You are in Blue Ink Alchemy. There is an exit through the Internet. There is a New Post here. It is dark. You may be eaten by a grue.
Does anybody else remember ZORK?
It was something I played briefly in my youth. It was one of my very first adventure games. This was long before anything like graphical user interfaces had made a big splash in computing, let alone PC gaming, so the action and suspense played itself out in the form of lines of text.
My first ‘MMO’ experience was similar. It’s not strictly a massively multiplayer experience, as I have no idea how many simultaneous players the server supports, but MUME – Multi-Users of Middle-Earth was perhaps my first real foray into online gaming, happening about the same time I really hit my stride with Trade Wars.
Speaking of which, I’m still interested in getting some kind of iteration of that thing going on my local server with friends and stuff. I just haven’t had the time.
Anyway, text-based adventuring. These are actually more intricate and deep than you might expect. Instead of relying on glitsy graphics or gameplay powered by a few quick button-presses, the designer has to include common command ideas such as “LOOK”, “GET” and “INVENTORY” while being ready to respond to unknown commands like “RESPAWN”, “SPONTANEOUSLY COMBUST” or “TEABAG”.
There’s also the fact that it’s the player who populates the game world, at least in a sense. By reading the text of the adventure, it’s your imagination that are giving the characters, settings and threats of the world flesh, weight and meaning. This requires the setting to be well-written, with clear descriptions and consequences that matter. It also means that the designers need to lay out a path to victory for the player, with obstacles and misdirects placed carefully so that once the player gets the hang of which commands work, there’s still plenty of challenge to be had.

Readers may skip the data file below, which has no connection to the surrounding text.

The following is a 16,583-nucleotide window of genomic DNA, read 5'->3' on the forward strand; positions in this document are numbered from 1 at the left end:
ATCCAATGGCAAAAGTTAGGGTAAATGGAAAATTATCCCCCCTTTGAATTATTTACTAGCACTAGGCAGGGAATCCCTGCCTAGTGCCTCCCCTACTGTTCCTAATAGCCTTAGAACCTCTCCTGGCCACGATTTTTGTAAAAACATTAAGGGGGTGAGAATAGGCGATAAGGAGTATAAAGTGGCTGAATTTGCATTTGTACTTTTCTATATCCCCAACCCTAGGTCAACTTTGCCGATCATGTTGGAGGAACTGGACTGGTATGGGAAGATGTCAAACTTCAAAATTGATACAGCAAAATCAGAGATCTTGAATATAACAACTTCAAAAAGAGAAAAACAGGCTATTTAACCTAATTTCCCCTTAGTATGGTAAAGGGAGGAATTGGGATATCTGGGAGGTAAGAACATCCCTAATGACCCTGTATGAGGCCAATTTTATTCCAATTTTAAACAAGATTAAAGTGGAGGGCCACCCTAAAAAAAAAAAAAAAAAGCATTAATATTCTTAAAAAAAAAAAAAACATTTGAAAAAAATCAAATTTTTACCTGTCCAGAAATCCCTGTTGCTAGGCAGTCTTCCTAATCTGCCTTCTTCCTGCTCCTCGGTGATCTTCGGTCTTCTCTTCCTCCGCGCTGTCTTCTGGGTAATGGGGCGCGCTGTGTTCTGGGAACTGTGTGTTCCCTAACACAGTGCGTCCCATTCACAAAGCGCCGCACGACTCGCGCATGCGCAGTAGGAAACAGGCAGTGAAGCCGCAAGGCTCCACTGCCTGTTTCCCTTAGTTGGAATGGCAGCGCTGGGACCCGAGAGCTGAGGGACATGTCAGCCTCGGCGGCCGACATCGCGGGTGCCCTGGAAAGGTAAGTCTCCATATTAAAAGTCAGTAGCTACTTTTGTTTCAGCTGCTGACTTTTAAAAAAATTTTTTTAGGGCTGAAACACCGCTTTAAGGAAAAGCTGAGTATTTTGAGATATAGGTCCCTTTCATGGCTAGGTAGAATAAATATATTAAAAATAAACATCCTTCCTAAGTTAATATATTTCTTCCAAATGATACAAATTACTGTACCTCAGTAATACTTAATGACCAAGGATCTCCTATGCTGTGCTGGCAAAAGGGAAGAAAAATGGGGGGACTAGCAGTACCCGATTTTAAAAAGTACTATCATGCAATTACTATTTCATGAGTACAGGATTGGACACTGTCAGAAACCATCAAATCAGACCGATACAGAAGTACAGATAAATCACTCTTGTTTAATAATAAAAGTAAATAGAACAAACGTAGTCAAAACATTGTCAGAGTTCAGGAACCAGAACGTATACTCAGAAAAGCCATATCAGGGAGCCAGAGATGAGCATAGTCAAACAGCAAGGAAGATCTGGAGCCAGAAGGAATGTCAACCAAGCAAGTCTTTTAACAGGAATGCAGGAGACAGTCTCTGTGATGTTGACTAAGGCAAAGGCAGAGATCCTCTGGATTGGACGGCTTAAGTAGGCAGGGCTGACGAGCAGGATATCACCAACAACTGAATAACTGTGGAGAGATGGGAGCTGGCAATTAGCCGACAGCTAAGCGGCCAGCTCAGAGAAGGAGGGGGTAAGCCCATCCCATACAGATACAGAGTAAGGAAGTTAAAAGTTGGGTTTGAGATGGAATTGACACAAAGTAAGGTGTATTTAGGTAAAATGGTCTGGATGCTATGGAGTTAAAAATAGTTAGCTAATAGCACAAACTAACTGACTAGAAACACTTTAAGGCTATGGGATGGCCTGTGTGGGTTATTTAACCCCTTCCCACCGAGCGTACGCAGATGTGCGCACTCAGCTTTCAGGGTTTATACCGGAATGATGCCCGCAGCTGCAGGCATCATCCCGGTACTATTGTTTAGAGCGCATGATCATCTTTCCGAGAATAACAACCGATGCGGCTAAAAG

How might a text-based adventure if it were programmed today, say using a popular IP?
I give you “You Awaken in Razor Hill.”
I can’t assume that every reader who passes by here knows enough about World of Warcraft to get all of the in-jokes, but pay attention to some of the longer descriptions. This is well-written, cleanly described and carefully directed work. More than just an exercise in “trolling the forums for the lulz,” it’s a great example of good writing, good design and a fantastic result.
It also had me laughing so hard I was crying. So, there’s that as well.
February 10, 2011 at 1:32 pm
My first text based game was infocom’s Hitchhiker’s Guide to the Galaxy. I played alot of the hybrid text/sprite graphic games when I was younger too. That and being a MUD admin now after playing on the same one since may of ’99 this post caught my attention 😉
February 10, 2011 at 3:47 pm
Meh. Call me a youngster but I dislike text based games. That’s just not the optimal way to use a visual medium. Plus I’m easily irritated when the game refuses to pick up my suggestions or ends up having me do something I really didn’t mean to because of a vague phrase. And memorizing a set of directions like north north east open trap door doesn’t fall under my definition of fun (Why exactly is it that in Zork I can go east, then west and not end up in the same place again?).
Still, even I know it should be “You’re likely to be eaten by a grue”. Sir, I am disappoint.